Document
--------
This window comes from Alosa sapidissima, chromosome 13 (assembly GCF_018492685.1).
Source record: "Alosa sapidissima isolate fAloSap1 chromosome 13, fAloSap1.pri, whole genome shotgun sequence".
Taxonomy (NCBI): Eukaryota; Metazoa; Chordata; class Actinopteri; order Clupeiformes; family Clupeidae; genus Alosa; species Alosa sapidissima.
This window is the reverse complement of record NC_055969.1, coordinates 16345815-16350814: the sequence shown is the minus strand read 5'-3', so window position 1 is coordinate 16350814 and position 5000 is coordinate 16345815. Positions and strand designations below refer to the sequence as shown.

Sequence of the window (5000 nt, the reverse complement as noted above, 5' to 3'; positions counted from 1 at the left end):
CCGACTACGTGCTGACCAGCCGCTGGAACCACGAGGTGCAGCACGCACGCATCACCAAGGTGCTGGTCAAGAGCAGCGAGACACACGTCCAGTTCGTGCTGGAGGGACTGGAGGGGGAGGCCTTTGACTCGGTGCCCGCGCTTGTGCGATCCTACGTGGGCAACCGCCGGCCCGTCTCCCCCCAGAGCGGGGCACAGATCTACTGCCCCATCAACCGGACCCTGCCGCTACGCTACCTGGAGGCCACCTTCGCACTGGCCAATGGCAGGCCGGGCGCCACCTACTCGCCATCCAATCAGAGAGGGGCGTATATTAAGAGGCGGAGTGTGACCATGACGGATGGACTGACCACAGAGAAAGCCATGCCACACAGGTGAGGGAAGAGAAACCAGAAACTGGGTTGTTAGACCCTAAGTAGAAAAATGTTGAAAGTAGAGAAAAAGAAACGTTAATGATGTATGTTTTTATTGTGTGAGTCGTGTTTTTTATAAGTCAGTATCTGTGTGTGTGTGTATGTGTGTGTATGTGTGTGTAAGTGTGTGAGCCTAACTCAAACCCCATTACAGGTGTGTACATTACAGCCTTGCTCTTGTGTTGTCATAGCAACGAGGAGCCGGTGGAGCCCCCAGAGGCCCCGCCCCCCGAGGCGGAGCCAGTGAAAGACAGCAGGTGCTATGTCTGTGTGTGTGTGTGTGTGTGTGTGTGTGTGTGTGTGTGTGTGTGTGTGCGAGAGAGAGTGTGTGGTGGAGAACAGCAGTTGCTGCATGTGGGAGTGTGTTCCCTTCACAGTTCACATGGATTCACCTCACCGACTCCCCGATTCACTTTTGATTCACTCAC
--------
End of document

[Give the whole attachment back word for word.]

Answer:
This window comes from Alosa sapidissima, chromosome 13 (assembly GCF_018492685.1).
Source record: "Alosa sapidissima isolate fAloSap1 chromosome 13, fAloSap1.pri, whole genome shotgun sequence".
Taxonomy (NCBI): Eukaryota; Metazoa; Chordata; class Actinopteri; order Clupeiformes; family Clupeidae; genus Alosa; species Alosa sapidissima.
This window is the reverse complement of record NC_055969.1, coordinates 16345815-16350814: the sequence shown is the minus strand read 5'-3', so window position 1 is coordinate 16350814 and position 5000 is coordinate 16345815. Positions and strand designations below refer to the sequence as shown.

Sequence of the window (5000 nt, the reverse complement as noted above, 5' to 3'; positions counted from 1 at the left end):
CCGACTACGTGCTGACCAGCCGCTGGAACCACGAGGTGCAGCACGCACGCATCACCAAGGTGCTGGTCAAGAGCAGCGAGACACACGTCCAGTTCGTGCTGGAGGGACTGGAGGGGGAGGCCTTTGACTCGGTGCCCGCGCTTGTGCGATCCTACGTGGGCAACCGCCGGCCCGTCTCCCCCCAGAGCGGGGCACAGATCTACTGCCCCATCAACCGGACCCTGCCGCTACGCTACCTGGAGGCCACCTTCGCACTGGCCAATGGCAGGCCGGGCGCCACCTACTCGCCATCCAATCAGAGAGGGGCGTATATTAAGAGGCGGAGTGTGACCATGACGGATGGACTGACCACAGAGAAAGCCATGCCACACAGGTGAGGGAAGAGAAACCAGAAACTGGGTTGTTAGACCCTAAGTAGAAAAATGTTGAAAGTAGAGAAAAAGAAACGTTAATGATGTATGTTTTTATTGTGTGAGTCGTGTTTTTTATAAGTCAGTATCTGTGTGTGTGTGTATGTGTGTGTATGTGTGTGTAAGTGTGTGAGCCTAACTCAAACCCCATTACAGGTGTGTACATTACAGCCTTGCTCTTGTGTTGTCATAGCAACGAGGAGCCGGTGGAGCCCCCAGAGGCCCCGCCCCCCGAGGCGGAGCCAGTGAAAGACAGCAGGTGCTATGTCTGTGTGTGTGTGTGTGTGTGTGTGTGTGTGTGTGTGTGTGTGTGTGTGCGAGAGAGAGTGTGTGGTGGAGAACAGCAGTTGCTGCATGTGGGAGTGTGTTCCCTTCACAGTTCACATGGATTCACCTCACCGACTCCCCGATTCACTTTTGATTCACTCAC